Few camera companies have the prestige and brand recognition of Leica, the legendary German manufacturer that invented discreet, mobile street photography with the 35mm Leica 1. Introduced in 1925 at the Leipzig Spring Fair in Germany, the Leica 1 brought the 35mm “movie” format to mainstream still photography with a small, reliable mechanical shooter and premium lenses. Following a large series of models with interchangeable screw-mount lenses, a new bayonet-mount M-series launched in 1954 with the Leica M3 became arguably the most revered 35mm camera ever produced for the masses. Built with a masterful level of mechanical precision, even the oldest of Leica cameras can reliably shoot photos today. Sound familiar? Timepieces from a century ago can still be reliable wrist companions with a comparable level of mechanical refinement. It only makes sense that Leica would eventually venture into the watch game and it has crafted two hand-wound timepieces (L1 and L2) that share DNA with their camera cousins.
It isn’t the first time that Leica and watches have been associated together, with collaborations like the Valbray EL1 Chronograph LEICA Limited Edition that celebrated the company’s 100th anniversary. Leica’s new watches aren’t collaborative or commemorative; they are serious timepieces produced under the umbrella of the company itself. Designed in concert with Achim Heine, a distinguished German product designer who has worked with Leica in the past, the new timepieces are exciting additions to the company’s product portfolio. We had both L1 and L2 Leica models on-hand, so let’s take a closer look at this surprising pair of watches.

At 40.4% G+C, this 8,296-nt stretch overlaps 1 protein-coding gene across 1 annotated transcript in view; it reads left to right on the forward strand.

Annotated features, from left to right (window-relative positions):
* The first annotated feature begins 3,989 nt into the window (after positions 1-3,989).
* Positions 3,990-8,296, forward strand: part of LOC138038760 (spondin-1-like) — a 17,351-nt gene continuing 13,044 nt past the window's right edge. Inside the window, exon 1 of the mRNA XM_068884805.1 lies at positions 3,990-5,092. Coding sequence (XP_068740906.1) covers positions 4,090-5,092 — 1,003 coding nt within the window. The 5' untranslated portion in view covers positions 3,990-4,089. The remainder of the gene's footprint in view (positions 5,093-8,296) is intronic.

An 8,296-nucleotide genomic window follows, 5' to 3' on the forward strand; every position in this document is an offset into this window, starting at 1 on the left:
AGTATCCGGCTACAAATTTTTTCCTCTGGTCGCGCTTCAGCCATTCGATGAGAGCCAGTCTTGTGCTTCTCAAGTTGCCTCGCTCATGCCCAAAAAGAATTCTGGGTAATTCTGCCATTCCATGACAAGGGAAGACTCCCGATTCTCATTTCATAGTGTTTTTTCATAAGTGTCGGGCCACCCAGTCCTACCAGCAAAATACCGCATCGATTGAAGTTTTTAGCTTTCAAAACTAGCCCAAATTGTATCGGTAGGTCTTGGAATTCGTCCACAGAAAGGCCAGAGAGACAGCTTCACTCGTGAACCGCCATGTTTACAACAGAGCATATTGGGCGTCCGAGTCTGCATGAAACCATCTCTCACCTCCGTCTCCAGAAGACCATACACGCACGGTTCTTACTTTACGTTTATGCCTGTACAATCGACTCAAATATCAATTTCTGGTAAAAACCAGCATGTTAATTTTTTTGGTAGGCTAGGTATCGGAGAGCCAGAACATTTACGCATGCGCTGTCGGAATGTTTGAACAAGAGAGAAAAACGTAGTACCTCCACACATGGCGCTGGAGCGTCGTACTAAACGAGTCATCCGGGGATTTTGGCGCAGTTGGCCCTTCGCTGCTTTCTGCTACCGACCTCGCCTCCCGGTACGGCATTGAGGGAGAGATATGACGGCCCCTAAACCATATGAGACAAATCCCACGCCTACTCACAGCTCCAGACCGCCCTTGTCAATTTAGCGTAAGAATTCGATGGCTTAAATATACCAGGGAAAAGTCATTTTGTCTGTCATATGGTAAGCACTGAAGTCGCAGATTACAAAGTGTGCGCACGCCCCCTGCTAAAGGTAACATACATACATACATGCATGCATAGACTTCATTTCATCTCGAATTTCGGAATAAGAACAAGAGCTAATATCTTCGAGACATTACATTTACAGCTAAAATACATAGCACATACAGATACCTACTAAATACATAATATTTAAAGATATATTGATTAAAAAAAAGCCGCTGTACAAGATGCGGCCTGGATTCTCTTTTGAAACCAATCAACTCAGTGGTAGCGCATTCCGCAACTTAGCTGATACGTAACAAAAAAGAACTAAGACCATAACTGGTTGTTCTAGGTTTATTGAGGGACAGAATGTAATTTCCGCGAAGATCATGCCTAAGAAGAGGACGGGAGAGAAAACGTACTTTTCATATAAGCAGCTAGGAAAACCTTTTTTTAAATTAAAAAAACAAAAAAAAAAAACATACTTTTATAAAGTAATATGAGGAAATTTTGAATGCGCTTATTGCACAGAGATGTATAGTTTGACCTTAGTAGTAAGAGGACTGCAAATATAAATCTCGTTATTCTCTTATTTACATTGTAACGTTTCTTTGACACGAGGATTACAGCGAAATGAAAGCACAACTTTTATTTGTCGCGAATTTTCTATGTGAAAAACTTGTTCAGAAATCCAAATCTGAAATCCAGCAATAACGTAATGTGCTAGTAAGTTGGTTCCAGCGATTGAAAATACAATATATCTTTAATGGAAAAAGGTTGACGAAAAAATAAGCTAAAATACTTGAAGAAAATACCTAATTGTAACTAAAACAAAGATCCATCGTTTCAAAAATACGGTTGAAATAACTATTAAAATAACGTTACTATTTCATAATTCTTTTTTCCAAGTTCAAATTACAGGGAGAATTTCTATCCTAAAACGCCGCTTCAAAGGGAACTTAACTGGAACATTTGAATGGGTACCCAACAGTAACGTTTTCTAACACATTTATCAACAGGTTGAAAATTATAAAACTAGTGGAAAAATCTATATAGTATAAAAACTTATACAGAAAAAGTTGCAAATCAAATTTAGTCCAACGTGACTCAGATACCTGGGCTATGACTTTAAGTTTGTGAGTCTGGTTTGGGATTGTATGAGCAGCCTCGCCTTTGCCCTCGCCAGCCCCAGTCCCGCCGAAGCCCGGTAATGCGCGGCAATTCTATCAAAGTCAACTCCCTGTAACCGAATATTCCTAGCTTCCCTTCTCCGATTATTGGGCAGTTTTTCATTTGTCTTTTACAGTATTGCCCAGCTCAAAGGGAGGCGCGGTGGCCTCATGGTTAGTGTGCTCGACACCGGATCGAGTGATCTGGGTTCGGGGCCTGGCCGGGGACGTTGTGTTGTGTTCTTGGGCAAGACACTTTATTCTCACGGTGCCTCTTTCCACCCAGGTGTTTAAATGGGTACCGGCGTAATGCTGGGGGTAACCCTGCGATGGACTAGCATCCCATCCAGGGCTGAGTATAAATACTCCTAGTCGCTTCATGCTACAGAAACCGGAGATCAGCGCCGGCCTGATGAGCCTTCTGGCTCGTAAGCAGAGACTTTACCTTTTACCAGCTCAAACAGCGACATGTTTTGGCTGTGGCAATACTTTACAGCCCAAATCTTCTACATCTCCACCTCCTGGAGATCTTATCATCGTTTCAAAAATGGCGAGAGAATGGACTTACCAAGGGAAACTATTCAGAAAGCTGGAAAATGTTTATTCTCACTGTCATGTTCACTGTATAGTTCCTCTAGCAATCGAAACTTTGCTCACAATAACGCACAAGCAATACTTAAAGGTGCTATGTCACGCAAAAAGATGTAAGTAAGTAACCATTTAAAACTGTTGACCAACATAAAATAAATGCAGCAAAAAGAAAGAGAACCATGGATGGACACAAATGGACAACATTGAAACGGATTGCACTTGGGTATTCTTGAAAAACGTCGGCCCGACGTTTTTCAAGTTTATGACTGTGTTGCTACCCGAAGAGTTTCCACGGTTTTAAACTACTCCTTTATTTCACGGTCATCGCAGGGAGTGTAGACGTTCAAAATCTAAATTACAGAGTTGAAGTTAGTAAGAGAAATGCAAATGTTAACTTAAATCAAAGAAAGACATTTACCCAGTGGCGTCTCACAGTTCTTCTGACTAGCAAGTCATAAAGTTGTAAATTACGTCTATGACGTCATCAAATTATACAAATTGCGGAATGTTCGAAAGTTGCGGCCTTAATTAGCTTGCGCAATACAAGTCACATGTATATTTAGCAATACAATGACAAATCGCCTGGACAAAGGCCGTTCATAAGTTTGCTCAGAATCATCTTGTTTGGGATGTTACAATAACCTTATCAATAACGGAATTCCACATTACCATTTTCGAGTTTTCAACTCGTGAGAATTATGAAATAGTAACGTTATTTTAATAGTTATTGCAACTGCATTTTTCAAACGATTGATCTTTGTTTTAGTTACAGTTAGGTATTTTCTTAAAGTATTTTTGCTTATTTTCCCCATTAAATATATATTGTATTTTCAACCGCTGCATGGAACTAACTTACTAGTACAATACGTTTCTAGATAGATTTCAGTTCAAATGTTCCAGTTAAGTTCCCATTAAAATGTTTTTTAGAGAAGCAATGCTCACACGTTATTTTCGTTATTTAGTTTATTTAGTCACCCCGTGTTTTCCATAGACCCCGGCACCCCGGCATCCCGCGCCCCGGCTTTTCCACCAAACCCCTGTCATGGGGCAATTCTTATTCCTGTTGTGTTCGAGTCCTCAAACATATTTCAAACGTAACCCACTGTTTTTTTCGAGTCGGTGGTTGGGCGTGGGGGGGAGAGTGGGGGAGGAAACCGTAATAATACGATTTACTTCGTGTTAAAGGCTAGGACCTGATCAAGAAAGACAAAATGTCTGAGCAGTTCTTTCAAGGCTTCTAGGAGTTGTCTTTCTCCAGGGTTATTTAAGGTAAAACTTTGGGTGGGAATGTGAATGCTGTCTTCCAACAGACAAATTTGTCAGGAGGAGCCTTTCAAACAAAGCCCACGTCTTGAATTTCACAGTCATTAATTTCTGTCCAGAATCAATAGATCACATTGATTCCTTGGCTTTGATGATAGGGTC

When you think of renowned camera brands, Nikon, Hasselblad, Canon and Polaroid often come to mind. However, Leica may be at the top of the list since its film cameras are built to the strictest mechanical tolerances (with high price tags to match). Beloved by famous photographers such as Alfred Eisenstaedt, Ulrich Mack, Thomas Hoepker, and even Ansel Adams, Leica rangefinder cameras offer quick, reliable shooting in conditions ranging from a quiet street in Paris to expeditions in Antarctica to global war zones. Most of Leica cameras were independent of batteries and relied solely on mechanical engineering, and although modern Leica film cameras have (at least) electric light metres, mechanical-only shooters are still produced.
Physical roll film has basically gone the way of the dodo bird as digital photography has supplanted the century-old tech, but Leica has never stopped manufacturing premium mechanical film cameras for enthusiasts and professionals who appreciate the medium’s unique characteristics. As a photography enthusiast myself, there’s nothing quite like shooting and then developing film by hand and watching photographs appear in a darkroom as developer washes over exposed paper. And shooting with a buttery smooth, almost silent mechanical Leica is about as rewarding as it gets.
Leica Camera AG was founded by Ernst Leitz in 1914 in Wetzlar, Germany. The company name was formed by combining the first three letters of his last name (Lei) with the first two letters of camera (ca) – Leica. It was Oskar Barnack, however, a German photographer and engineer at Ernst Leitz Optische Werke in Wetzlar, who developed the original 35mm compact Leica prototypes and ultimately the Leica 1 in 1925. The lightweight, hand-friendly Leica 1 had a lens permanently fixed to the body, but subsequent models had interchangeable lenses and Leica’s vast portfolio of optics has always been among the best in the world. The cameras were rugged mechanical marvels of metal, glass and vulcanite, and I could write a 1,000-page book detailing the company and its historic camera collection, which probably still wouldn’t be an exhaustive overview. As this is intended to be a watch review, I’ll show restraint and limit what could easily be a lengthy background of the company.